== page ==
Why are there so many Israeli ex-soldiers in India?

A rite of passage.

They tower over the natives: martial torsos; arms with coiled-wire sinews and a combat-hardened stare. Goliath hands clutch nervously at the tote bags. These are ex-Israeli soldiers and they are in India. Haggard and weather-beaten, fresh from military conscription they come to Delhi, Goa and the Himalayas to party and regale each other with stories of past.

It is a rite of passage for many young Israelis to visit India after finishing their compulsory military service.

The shekel goes a long way, the locals are friendly, drinks cheap and hashish and ecstasy circulated freely. While interactions between the Indians and Israelis are largely genial, there is a growing concern among certain rabbis that many are straying from the righteous path. When I say genial, I mean there aren’t any obvious tiffs but there is a hint of uneasiness luring around the corner.

Imagine your young military conscript − patrolling check-points, a gun slung over their shoulder and on perpetual alert – let loose in a funfair of a country where there they might go about unmolested. According to the Jewish Post, around 90 per cent take drugs in India with up to 2,000 ex-soldiers “flipping out” each year.

Last year, I was trekking north of New Delhi in MacLeodganj at the foothills of the Himalayas. The roads snaked around bulging soft turf hills. Trucks, cars and tuk-tuk carcasses rusted on the wayside. All was moss and lichen and fluorescent green. As I trudged along in a foggy February, rain, ferns and wildflowers led to a lone stone cottage on a knoll overlooking a sheer thousand-foot drop, festooned in Hebrew signs and mosiach flags.

Why do such an enormous number of ex-Israeli soldiers go to India, I remember asking the rabbi at the makeshift Chabad. He just shrugged.

Later on I met Moshe, a fresh-off-the boat IDF soldier from the West Bank, and asked him how he saw the natives. He told me that Indians were childlike and uncomprehending, “like a flock of sheep”.

One of the largest Jewish movements in the world has set up chabads or religious outreach centres to ensure that the young do not lose their way. These have been set up in places like the hashish-rich Manali in the Himalayan north and by the ecstasy-popping beach-towns of Goa.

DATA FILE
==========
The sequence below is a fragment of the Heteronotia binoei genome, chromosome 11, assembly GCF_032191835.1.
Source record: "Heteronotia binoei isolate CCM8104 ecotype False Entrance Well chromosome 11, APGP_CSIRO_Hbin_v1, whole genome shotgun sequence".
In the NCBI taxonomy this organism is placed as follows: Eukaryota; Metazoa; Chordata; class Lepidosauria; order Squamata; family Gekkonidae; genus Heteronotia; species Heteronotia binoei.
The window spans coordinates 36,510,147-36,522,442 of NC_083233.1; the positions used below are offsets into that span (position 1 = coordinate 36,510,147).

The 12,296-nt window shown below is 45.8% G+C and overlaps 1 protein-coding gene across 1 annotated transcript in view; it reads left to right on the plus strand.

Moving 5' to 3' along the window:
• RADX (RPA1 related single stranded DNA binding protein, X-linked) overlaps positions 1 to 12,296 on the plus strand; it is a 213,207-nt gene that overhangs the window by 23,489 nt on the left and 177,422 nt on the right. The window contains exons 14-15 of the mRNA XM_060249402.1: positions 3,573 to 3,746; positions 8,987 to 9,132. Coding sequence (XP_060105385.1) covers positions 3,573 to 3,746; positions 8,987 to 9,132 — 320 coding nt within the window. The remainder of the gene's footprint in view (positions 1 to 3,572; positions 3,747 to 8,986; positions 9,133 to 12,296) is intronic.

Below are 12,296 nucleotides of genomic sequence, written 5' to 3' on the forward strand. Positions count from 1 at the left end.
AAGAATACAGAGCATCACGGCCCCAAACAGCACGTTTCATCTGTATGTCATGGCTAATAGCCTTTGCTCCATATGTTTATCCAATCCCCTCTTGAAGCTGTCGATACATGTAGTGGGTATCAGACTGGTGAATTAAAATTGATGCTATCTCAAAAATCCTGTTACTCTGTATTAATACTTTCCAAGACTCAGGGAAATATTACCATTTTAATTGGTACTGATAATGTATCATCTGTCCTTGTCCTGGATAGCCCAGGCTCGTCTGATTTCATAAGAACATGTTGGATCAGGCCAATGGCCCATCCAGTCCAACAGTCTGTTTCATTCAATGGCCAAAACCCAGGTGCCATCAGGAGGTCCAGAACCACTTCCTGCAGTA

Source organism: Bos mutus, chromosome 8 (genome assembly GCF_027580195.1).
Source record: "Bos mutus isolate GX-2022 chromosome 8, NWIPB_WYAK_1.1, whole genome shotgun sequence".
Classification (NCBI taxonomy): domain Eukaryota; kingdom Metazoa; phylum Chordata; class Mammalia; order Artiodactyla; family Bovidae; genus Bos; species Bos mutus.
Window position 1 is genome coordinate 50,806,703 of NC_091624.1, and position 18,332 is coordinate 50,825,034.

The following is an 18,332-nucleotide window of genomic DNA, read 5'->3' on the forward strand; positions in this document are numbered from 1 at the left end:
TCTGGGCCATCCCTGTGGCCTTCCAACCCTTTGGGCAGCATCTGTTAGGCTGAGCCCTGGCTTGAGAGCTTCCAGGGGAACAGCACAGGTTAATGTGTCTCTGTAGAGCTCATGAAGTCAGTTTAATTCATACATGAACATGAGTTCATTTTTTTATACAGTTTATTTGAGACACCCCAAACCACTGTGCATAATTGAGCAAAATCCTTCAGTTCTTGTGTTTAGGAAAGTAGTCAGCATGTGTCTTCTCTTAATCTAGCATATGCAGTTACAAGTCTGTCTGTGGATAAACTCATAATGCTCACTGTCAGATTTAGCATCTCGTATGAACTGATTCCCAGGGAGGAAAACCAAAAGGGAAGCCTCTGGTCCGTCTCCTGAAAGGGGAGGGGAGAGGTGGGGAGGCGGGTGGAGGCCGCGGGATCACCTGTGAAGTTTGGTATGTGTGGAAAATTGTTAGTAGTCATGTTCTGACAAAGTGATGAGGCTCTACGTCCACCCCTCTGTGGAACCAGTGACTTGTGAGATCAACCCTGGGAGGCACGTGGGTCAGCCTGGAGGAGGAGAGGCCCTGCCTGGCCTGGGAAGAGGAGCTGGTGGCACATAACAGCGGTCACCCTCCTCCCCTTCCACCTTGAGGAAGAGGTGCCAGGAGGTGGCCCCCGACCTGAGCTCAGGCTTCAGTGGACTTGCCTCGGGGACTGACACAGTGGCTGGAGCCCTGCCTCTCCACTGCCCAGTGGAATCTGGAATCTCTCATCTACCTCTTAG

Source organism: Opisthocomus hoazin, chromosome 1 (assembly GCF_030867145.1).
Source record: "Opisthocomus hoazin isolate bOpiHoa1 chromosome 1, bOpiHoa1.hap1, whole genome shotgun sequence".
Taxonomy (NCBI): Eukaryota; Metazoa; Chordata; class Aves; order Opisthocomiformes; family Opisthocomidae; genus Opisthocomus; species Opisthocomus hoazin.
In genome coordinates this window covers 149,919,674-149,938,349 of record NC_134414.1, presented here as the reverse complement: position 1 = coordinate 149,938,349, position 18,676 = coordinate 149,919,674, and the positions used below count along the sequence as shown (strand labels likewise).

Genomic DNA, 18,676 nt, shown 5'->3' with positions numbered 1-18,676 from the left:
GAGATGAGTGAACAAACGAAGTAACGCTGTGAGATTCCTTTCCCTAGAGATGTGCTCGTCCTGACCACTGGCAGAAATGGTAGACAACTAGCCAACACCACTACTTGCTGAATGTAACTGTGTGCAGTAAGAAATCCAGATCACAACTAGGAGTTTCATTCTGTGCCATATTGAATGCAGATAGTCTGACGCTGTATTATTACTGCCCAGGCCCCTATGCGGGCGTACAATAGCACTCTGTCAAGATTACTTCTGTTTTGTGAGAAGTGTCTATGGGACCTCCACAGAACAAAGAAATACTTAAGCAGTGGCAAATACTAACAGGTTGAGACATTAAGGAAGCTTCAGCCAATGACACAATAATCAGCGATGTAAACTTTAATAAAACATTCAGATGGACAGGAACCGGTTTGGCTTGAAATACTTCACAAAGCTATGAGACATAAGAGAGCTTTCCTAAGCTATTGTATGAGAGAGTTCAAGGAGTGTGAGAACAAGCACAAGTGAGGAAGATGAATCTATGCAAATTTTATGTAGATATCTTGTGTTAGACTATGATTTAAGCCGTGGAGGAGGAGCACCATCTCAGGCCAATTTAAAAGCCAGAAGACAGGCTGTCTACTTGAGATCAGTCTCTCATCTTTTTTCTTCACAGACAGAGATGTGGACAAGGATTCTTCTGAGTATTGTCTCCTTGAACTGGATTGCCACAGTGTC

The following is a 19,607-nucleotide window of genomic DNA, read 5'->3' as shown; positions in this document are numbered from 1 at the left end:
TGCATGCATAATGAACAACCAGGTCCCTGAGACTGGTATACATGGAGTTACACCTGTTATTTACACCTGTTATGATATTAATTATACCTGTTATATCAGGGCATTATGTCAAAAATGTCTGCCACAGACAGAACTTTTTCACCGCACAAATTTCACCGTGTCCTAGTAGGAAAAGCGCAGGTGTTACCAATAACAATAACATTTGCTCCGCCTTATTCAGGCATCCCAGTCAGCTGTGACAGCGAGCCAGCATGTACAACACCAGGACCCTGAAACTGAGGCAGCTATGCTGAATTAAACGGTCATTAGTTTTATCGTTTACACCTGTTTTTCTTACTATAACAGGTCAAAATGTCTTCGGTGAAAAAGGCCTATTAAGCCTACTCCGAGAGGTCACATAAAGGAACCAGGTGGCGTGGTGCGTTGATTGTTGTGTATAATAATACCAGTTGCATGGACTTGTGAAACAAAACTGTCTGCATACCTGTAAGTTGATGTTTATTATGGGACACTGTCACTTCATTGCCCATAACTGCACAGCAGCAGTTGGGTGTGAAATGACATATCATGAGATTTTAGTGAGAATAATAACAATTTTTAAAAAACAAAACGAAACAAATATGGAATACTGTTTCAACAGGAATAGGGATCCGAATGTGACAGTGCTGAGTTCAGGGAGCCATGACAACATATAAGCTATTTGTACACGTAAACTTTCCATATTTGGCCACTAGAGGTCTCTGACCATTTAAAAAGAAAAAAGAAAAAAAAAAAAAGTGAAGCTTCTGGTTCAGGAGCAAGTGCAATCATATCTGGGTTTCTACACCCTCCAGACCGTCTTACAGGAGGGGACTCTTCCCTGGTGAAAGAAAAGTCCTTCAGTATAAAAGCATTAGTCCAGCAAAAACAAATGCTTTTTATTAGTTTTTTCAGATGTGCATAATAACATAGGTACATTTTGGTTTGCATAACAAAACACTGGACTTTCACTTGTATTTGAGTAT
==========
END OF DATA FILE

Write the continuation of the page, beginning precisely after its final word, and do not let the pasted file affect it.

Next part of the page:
Meanwhile, beach shacks have been known not to serve Indians. Whole parts of Goa are being bought up surreptitiously by Russians and Israelis. The Indian government is concerned. Chief Minister of Goa, Manohar Parrikar, was emphatic about not tolerating Russian and Israeli enclaves in his state and accused them of concealing drug dens. An Indian MP Shantaram Naik, accused the Israelis of “occupying Goa” and indulging in shady business activities.

An exasperated branch of the Catholic Church in Goa issued a statement accusing young ex-Israeli soldiers in Goa of being “dehumanised” after their compulsory stint in the army.

Authored by 11 seminarians and totalling some 96 pages, the investigative Catholic Church publication titled Claiming the Right to Say No: A Study of Israeli Tourist Behavior and Patterns in Goa accused the ex-soldiers of “unbecoming” behaviour incompatible with local beliefs and customs including drug trafficking, prostitution, all-night rave parties and crime sprees. In my own conversations with dodgy beach shack owners, the best way to get a chillum filled with weed was to follow the Hebrew signs.

India has had synagogues for a long time and I have always felt a tinge of pride at the absence of any anti-Semitism. As India’s stock rises in the world, her people travel outside and see the sights, many will start questioning our pill-popping guests.

For the moment India and Israel are consorts, co-operating on things like space programmes, defence and trade. But the Israeli government needs to get its act together. India is no longer the docile nation of yesteryear, to be taken for granted by the west. Given the large number of ex-military Israelis in India, the country has the potential to become the next proxy-war playground, as was clear from the early 2012 incident. It would be a pity if a resurgent confident India were to start cracking down on these ex-IDF soldiers. A whole millennia of accrued reputation would be lost, although some might say that it has started already. In August this year, the Indian Central Bureau of Investigation arrested five Goan police officers for planting drugs on an Israeli citizen and claiming that he was a big time “drug dealer”.

Meanwhile, the sheer spectacle of an orthodox Jewish rabbi, clad in black, walking through the bustling bazaars, makes for a striking scene.


The beaches of Goa are particularly popular with ex-military Israelis. Photograph: Getty Images

Ritwik Deo is currently working on his first novel, about an Indian butler in Britain.

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America’s domestic terrorists: why there’s no such thing as a “lone wolf”

After the latest attack on Planned Parenthood in Colorado Springs, America must confront the violence escalating at its heart.

First things first: let’s not pretend this is about life.

Three people have died and nine were injured on Friday in the latest attack on a women’s health clinic in the United States. Planned Parenthood in Colorado Springs was besieged by a gunman whose motives remain unclear, but right-to-lifers—who should really be called “forced birth advocates”—have already taken up their keyboards to defend his actions, claiming that women seeking an abortion, or doctors providing them, are never “innocent”. 

This was not unexpected. Abortion providers have been shot and killed before in the United States. The recent book Living in the Crosshairs by David S Cohen and Krysten Connon describes in sanguine detail the extent of domestic terrorism against women’s healthcare facilities, which is increasing as the American right-wing goes into meltdown over women’s continued insistence on having some measure of control over their own damn bodies. As Slate reports